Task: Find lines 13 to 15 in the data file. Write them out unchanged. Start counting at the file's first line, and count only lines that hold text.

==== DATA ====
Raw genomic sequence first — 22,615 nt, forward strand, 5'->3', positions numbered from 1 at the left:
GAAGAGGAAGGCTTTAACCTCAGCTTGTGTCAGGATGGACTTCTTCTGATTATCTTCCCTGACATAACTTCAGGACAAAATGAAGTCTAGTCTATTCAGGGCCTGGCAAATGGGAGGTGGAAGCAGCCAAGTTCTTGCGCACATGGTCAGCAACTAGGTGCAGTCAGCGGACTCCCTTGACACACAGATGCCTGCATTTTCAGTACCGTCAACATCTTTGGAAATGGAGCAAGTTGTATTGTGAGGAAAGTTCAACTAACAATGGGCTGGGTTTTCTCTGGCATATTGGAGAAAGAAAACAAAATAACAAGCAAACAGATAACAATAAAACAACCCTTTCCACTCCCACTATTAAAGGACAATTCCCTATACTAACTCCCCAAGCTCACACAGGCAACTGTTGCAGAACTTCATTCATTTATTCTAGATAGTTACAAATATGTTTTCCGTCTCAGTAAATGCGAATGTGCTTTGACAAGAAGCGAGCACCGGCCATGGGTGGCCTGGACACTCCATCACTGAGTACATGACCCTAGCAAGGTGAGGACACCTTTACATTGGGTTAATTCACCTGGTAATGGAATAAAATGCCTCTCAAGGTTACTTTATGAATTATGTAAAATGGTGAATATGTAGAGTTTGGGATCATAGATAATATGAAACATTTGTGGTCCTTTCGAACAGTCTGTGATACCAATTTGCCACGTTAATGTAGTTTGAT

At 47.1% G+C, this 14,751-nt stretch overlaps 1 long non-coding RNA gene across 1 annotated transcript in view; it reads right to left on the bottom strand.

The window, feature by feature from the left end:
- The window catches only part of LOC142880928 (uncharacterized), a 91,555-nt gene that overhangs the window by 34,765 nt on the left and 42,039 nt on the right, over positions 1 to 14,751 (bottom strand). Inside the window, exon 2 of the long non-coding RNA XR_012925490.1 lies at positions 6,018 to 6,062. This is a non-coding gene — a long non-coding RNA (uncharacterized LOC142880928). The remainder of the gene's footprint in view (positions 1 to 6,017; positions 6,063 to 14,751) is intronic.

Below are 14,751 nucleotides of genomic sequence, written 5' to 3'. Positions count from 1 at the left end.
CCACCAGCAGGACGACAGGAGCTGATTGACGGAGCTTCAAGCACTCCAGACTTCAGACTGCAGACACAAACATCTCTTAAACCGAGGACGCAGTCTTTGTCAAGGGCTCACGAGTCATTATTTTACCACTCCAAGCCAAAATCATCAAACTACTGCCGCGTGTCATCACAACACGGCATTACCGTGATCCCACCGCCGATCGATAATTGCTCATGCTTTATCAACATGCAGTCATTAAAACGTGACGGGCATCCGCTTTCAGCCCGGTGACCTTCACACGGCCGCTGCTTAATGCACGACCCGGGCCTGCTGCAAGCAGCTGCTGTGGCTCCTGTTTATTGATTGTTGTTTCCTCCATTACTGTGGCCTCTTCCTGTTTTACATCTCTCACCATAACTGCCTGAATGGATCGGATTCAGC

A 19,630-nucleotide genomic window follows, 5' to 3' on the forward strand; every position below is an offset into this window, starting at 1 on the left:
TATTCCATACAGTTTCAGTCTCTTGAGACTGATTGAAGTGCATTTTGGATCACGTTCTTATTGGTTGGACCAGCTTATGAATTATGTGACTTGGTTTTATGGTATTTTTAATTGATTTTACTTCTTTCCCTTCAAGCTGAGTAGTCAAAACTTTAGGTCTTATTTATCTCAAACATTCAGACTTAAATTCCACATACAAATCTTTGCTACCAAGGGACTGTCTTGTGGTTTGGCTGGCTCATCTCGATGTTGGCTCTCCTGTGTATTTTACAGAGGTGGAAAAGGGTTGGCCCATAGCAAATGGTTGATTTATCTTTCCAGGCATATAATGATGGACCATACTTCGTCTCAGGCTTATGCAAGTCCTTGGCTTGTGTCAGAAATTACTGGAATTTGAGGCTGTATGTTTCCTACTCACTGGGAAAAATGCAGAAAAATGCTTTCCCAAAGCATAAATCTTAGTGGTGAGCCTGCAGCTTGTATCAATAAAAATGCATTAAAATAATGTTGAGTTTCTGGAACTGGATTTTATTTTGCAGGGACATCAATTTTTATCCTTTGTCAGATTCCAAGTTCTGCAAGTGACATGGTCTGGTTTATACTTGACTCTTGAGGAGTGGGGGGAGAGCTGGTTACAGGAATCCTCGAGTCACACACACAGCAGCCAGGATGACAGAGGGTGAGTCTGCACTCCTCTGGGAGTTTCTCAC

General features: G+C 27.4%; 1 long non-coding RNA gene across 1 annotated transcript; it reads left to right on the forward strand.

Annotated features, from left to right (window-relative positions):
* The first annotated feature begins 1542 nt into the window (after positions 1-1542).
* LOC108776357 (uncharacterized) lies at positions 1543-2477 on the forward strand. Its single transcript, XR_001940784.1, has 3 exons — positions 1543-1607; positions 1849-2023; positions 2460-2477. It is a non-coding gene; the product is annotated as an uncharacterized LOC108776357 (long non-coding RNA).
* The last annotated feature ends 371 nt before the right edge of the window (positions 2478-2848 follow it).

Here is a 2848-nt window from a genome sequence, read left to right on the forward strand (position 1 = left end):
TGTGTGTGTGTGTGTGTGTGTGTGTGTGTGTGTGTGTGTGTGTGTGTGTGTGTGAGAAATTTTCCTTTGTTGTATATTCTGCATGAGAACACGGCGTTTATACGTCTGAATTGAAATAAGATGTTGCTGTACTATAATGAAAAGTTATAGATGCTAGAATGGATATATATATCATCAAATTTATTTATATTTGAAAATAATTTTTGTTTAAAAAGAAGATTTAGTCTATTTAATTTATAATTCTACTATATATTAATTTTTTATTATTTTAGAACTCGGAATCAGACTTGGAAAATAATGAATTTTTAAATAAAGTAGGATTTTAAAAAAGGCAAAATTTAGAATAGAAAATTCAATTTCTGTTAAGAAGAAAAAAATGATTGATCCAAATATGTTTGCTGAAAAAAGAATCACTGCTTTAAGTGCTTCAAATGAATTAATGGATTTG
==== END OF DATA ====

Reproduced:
* LOC108776357 (uncharacterized) lies at positions 1543-2477 on the forward strand. Its single transcript, XR_001940784.1, has 3 exons — positions 1543-1607; positions 1849-2023; positions 2460-2477. It is a non-coding gene; the product is annotated as an uncharacterized LOC108776357 (long non-coding RNA).
* The last annotated feature ends 371 nt before the right edge of the window (positions 2478-2848 follow it).

Here is a 2848-nt window from a genome sequence, read left to right on the forward strand (position 1 = left end):